College made my eyebrows hurt. More on that in a moment.
If you view thought leadership as an important ingredient in your consulting firm’s growth, keep this in mind: your ideas don’t matter if they’re tedious.
I snoozed many college hours away, slumped back in an easy chair with some heavy, open textbook balanced on my face–textbooks knocked me into somnolence through the sheer power of extreme boringness. I absorbed none of those texts’ concepts while sleeping, but they did, nonetheless, leave an impression. Usually on my chin and supraorbital ridge. Hence, the hurting eyebrows.
Your ideas are only useful if they’re implemented. They’re only implemented if clients find them compelling, and only interesting ideas are compelling. Hence:
Your ideas are only useful if they’re interesting.
Many bright, clever consultants intent on thought leadership, publish books, whitepapers, articles, and so forth that are almost diabolical in their dullness. Prospective clients aren’t impressed, because prospective clients stopped reading after one paragraph.
You snooze you lose? No, they snooze, you lose.
Don’t be Soporific Sally. You’ve gotta keep prospects engaged. Add some sizzle to your skizzles.
How to Make Your Ideas Interesting
(So Prospects Will Pay Attention)
Start Right-Side Up
It’s about them, not you. Tie your idea directly to a problem (or aspiration) your prospects have, then start with their problem, not your idea.
Couch your concepts in concrete terms. Replace tedious language like, “One’s largest capital investment is in constant peril” with hard-hitting reality: “Your house could burn down!”
Think of your idea as a mannequin. Your metaphors, stories, colorful language, and humor drape clothes on the display, and catch your prospects’ notice. Without the flashy outfit, all you’ve got is a dummy.
Uncover Your Bases
If you’re detail oriented, you feel compelled to explain every exception, variation, gyration and incarnation of your thesis. Like, “I before E except after C and words like neighbor and weigh and sleigh and kaleidoscope and caffeine and…” Your main point is “I before E,” so leave it at that. Mostly-right plus easy-to-remember wins clients.
Watching the play is inherently less exciting than participating in the play. Find ways to engage your prospects in your ideas. You can employ corny tricks like fill in the , opt for more sophisticated devices like diagnostics, checklists, and surveys, or jump into the brave new world of interactive content. In fact, I think I’ll practice some engagement right now:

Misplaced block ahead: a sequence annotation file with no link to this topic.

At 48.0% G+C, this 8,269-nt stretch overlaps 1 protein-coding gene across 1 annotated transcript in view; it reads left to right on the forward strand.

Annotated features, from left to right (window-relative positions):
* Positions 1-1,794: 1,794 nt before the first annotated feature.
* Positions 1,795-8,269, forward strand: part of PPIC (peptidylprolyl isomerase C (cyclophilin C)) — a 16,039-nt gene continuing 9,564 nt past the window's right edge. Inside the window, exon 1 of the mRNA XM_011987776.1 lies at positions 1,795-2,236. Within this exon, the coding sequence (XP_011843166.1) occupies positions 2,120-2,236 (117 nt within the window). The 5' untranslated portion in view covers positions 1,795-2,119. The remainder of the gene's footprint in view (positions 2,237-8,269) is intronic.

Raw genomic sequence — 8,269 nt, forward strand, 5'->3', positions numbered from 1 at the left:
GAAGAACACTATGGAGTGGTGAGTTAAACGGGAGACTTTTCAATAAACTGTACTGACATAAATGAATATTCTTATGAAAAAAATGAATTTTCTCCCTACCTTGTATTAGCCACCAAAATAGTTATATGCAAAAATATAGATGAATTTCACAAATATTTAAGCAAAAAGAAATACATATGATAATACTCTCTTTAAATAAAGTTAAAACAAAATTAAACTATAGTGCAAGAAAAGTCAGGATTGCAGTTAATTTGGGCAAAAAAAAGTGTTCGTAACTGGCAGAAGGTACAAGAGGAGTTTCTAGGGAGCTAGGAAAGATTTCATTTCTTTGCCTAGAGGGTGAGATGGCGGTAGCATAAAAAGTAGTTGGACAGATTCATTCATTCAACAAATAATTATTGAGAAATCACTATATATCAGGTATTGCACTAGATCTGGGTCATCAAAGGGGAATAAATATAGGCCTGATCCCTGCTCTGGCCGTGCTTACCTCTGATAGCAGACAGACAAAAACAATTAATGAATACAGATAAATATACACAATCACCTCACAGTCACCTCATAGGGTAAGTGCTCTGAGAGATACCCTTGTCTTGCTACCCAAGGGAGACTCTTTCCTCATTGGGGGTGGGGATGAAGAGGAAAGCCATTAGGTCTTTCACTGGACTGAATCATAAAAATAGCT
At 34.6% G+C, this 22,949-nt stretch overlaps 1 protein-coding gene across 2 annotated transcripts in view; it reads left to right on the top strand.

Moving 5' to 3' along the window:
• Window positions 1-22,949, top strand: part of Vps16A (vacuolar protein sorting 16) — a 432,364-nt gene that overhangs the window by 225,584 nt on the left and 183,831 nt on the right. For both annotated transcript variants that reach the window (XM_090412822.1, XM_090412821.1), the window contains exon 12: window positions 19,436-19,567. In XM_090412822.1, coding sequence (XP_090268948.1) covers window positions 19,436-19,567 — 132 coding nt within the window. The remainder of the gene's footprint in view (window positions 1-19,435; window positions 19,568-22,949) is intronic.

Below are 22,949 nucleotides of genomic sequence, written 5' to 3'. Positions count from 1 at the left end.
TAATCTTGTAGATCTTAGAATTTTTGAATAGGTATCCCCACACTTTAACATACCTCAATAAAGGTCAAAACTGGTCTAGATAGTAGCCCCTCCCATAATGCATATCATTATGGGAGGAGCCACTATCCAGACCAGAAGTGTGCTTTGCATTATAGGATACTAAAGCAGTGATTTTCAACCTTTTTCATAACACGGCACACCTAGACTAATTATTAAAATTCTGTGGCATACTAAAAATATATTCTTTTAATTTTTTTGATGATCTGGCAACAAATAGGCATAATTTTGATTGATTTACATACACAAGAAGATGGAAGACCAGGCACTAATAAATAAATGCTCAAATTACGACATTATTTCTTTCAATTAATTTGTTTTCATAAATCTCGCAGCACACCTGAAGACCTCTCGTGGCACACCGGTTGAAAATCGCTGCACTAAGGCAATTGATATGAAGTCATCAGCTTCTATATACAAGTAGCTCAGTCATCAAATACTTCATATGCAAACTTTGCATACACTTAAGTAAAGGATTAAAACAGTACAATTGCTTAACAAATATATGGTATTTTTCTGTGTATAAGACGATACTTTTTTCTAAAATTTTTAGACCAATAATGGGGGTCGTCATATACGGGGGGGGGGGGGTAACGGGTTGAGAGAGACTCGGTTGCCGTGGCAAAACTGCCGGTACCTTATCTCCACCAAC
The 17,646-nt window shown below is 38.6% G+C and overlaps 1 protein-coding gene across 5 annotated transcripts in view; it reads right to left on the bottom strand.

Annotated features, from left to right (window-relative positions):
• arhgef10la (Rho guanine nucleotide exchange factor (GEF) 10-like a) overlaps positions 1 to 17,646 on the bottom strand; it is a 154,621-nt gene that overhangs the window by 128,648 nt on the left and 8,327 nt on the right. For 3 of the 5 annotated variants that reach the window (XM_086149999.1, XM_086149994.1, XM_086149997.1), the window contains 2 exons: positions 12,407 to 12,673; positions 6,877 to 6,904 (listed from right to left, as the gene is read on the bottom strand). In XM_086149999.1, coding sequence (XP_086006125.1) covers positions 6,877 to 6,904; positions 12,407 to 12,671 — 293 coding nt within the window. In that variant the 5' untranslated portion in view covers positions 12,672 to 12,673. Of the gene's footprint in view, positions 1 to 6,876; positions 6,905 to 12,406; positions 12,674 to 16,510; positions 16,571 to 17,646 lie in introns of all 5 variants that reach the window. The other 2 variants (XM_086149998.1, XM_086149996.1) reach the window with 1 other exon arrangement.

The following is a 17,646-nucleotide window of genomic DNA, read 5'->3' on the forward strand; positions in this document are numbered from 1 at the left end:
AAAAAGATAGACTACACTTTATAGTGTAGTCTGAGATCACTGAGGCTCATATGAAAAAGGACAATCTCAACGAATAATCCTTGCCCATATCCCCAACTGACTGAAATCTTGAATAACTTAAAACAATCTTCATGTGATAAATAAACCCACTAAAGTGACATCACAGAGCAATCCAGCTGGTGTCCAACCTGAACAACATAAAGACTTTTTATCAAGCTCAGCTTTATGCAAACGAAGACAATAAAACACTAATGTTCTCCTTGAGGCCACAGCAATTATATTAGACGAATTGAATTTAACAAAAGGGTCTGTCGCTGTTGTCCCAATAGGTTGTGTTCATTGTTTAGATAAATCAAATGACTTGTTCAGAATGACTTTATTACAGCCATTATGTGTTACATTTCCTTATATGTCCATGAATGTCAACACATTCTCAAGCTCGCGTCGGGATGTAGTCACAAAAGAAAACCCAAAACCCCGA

What else do you do to make your ideas interesting to prospective consulting clients? Please add your good ideas in the comments section.
Text and images are © 2023 David A. Fields, all rights reserved.
Easy! Create a graphic/visual metaphor to illustrate the main point I’m trying to get across. I’ve seen some great stick man cartoons in a book I read recently…
Let client talk and when they are done describing current situation, expand their points into past (identify causes that can be addressed) or into future (identify consequences relevant to prospect). Do it in a way that sounds like as if prospect has come with them.
For example: From what you have explained about difficulties with shipping large widgets, door height seems to delay lucrative orders, did I get it right?
Great point, Anatoli. Prospects are more likely to attend to an idea and think it’s brilliant if they think it’s their idea! Nice addition.
I would add “Try before you buy”- Inviting prospects to try out your ideas, e.g. in a free trial session – or a webinar
The sampling approach can definitely be an effective method for creating a comfort level with you, your processes and your offerings. Any time you can make it easier for prospects to interact with your idea, you’re increasing the likelihood they’ll pay attention. Thanks for adding that line of thought, Agnieszka.
Great insight David. So well put together. I like to put my ideas to clients like this.
1. Storytelling – consider the audience, craft the story, consider the timing of delivery, keep it relevant, reveal piece by piece in a structured delivery….
2. Then build your narrative completely on the clients perspective – problem, solution, result.
3. Infuse with energy.
Outstanding! Ultimately, we’re always telling a story. Whether or not we know the tale we’re weaving makes a big difference. After that, the construction and delivery either send the prospects into a coma or pull them to the edge of their seat.
Great addition to the list, Peter.